Do we avoid confrontation at all costs? That's not what the Bible says. Life transforming for you so that you'll know how to be effective with the Gospel when you meet unbelievers. Right, and to help you identify dangerous error and embolden you to defend biblical truth, stay here as John MacArthur shows you the example Jesus set for how to talk to a heretic.
Here's today's lesson. Open your Bible to Luke 19 and we will look at the last section in this 19th chapter, Luke 19 verses 45 through 48. As we approach this text, we need only briefly to be reminded that our Lord Jesus Christ has begun the final week of His earthly life. On Friday He will die. This is Tuesday, the day after His humble coronation, the day after His entry into Jerusalem. And it was Monday that He entered into the city to the cries of Hosanna. On that Monday He presented Himself to Israel as the true King. And the people cried that He was the one coming in the name of the Lord, the Son of David, the heir to the throne, the Messiah, the anointed one. The procession of that Monday involved tens of thousands of people, some would estimate over 200 thousand possibly, as He came down the western slope of the Mount of Olives, having ascended to it from the city of Jericho and came to the city of Jerusalem through the eastern gate.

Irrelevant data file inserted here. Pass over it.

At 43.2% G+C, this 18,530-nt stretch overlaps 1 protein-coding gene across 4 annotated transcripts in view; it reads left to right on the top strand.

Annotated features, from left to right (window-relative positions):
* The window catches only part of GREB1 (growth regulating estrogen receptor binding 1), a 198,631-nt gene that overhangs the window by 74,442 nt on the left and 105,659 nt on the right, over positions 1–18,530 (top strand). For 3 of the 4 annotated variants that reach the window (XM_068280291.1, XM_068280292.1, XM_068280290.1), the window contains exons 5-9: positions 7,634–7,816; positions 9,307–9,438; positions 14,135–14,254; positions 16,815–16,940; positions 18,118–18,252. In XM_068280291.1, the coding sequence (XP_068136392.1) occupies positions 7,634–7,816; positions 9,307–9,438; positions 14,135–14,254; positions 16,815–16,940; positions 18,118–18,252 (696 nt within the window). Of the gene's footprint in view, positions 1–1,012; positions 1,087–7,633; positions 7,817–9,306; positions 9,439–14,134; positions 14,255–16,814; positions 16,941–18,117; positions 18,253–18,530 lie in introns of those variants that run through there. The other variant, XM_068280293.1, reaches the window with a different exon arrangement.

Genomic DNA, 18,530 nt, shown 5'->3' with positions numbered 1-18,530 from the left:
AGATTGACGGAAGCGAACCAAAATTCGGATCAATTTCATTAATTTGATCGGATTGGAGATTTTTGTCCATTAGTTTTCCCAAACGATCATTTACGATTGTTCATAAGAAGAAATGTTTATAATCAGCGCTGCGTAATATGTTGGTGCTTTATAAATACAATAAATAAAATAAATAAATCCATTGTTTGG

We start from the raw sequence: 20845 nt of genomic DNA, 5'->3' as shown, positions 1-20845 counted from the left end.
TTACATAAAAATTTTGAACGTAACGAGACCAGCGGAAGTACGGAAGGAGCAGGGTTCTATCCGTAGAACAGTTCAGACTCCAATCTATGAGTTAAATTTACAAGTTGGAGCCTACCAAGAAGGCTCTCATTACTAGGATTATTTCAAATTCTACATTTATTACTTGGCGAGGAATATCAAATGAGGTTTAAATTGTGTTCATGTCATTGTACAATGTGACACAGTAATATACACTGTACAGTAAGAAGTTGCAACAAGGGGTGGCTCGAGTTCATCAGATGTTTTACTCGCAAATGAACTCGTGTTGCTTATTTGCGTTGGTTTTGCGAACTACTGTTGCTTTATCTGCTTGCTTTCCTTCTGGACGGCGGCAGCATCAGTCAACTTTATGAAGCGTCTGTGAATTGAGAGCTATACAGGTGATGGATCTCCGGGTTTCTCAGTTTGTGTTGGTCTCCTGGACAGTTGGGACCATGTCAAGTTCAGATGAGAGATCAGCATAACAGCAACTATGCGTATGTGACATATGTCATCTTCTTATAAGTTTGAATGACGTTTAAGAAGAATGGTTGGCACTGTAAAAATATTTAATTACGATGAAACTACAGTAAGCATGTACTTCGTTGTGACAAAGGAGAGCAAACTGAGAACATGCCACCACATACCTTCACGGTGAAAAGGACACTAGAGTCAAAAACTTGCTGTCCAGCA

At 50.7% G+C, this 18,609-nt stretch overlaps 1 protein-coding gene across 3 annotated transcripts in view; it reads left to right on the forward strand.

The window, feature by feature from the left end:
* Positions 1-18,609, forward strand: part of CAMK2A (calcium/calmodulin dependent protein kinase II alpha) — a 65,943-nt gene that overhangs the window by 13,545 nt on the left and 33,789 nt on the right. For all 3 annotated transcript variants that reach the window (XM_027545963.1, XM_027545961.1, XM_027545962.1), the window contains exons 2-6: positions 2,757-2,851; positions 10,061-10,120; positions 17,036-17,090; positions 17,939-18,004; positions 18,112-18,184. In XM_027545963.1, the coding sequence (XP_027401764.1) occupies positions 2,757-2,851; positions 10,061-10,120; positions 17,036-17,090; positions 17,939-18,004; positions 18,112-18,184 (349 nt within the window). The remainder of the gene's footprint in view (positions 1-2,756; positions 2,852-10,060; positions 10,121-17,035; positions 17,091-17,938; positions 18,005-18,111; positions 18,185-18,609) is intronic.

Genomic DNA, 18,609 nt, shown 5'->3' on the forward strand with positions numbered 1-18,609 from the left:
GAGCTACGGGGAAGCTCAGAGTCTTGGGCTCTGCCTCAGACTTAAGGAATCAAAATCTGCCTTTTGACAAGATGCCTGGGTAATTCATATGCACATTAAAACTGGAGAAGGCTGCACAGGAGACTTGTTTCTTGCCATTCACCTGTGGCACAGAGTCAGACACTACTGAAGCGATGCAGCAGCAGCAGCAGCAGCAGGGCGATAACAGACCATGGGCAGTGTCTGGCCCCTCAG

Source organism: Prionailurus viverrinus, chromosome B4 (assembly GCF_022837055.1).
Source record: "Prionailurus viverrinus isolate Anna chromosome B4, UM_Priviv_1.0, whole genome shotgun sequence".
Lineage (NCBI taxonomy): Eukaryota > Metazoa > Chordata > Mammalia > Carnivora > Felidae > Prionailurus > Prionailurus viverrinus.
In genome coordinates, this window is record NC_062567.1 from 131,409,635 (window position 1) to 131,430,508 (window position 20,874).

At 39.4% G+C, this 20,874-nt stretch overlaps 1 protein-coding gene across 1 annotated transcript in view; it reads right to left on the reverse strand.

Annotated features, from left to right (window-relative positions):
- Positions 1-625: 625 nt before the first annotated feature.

It was a celebration the likes of which had never been held in Jerusalem for a long, long time. Quite a day that Monday, riding in on the colt, the foal of a donkey as people threw their robes and palm branches at His feet and hailed Him as the coming Messiah. He went directly to the temple and in the twilight of that Monday must have surveyed the conditions in the temple which were manifestly visible in the wide outer courtyard called the Court of the Gentiles. And what He saw in that twilight set the agenda for what He did the next day. But on that Monday night, first of all, He retired to Bethany to rest.
His weariness must have given Him great rest. Lodging, by the way, was a problem. It was Passover time, as many as two million Jews would be in and around Jerusalem.
To put it simply, the place was jammed with people beyond its capacity. So it was very good that Jesus and His disciples had their friends in Bethany and that they had a home large enough to accommodate Him and the Twelve as well. So culminating that Monday entry as twilight comes, because it's late, Mark tells us in chapter 11, Jesus left Jerusalem, walked the two miles with His disciples back across up the slope of the Mount of Olives over the crown down into Bethany to spend the night there. In His mind as He walked in the darkness, in His mind as He went to sleep, must have been what He had seen in the temple. It wasn't unfamiliar to Him, He had seen it many times. But this was His last visit there and He was going to act on what He saw.